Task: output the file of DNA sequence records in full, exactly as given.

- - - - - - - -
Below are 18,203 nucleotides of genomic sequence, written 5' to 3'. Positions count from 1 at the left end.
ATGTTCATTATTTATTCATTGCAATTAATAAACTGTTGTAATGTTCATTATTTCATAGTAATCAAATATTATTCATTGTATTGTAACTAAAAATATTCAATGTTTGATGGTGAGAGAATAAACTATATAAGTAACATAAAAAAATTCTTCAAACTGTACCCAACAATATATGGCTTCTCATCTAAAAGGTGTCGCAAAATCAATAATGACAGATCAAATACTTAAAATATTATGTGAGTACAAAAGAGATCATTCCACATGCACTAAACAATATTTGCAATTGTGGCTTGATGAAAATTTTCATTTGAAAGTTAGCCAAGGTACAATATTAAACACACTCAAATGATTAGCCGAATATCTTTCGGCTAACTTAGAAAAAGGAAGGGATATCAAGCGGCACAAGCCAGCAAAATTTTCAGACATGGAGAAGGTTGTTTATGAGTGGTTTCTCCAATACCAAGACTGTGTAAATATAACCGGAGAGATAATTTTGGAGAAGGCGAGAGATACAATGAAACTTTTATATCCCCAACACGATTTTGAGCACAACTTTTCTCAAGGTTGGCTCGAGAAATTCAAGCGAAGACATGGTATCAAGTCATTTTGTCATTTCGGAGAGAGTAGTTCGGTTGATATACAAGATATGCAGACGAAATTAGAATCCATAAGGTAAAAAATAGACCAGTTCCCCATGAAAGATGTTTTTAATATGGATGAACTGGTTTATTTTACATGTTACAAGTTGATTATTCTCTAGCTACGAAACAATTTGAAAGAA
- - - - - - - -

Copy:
Below are 18,203 nucleotides of genomic sequence, written 5' to 3'. Positions count from 1 at the left end.
ATGTTCATTATTTATTCATTGCAATTAATAAACTGTTGTAATGTTCATTATTTCATAGTAATCAAATATTATTCATTGTATTGTAACTAAAAATATTCAATGTTTGATGGTGAGAGAATAAACTATATAAGTAACATAAAAAAATTCTTCAAACTGTACCCAACAATATATGGCTTCTCATCTAAAAGGTGTCGCAAAATCAATAATGACAGATCAAATACTTAAAATATTATGTGAGTACAAAAGAGATCATTCCACATGCACTAAACAATATTTGCAATTGTGGCTTGATGAAAATTTTCATTTGAAAGTTAGCCAAGGTACAATATTAAACACACTCAAATGATTAGCCGAATATCTTTCGGCTAACTTAGAAAAAGGAAGGGATATCAAGCGGCACAAGCCAGCAAAATTTTCAGACATGGAGAAGGTTGTTTATGAGTGGTTTCTCCAATACCAAGACTGTGTAAATATAACCGGAGAGATAATTTTGGAGAAGGCGAGAGATACAATGAAACTTTTATATCCCCAACACGATTTTGAGCACAACTTTTCTCAAGGTTGGCTCGAGAAATTCAAGCGAAGACATGGTATCAAGTCATTTTGTCATTTCGGAGAGAGTAGTTCGGTTGATATACAAGATATGCAGACGAAATTAGAATCCATAAGGTAAAAAATAGACCAGTTCCCCATGAAAGATGTTTTTAATATGGATGAACTGGTTTATTTTACATGTTACAAGTTGATTATTCTCTAGCTACGAAACAATTTGAAAGAA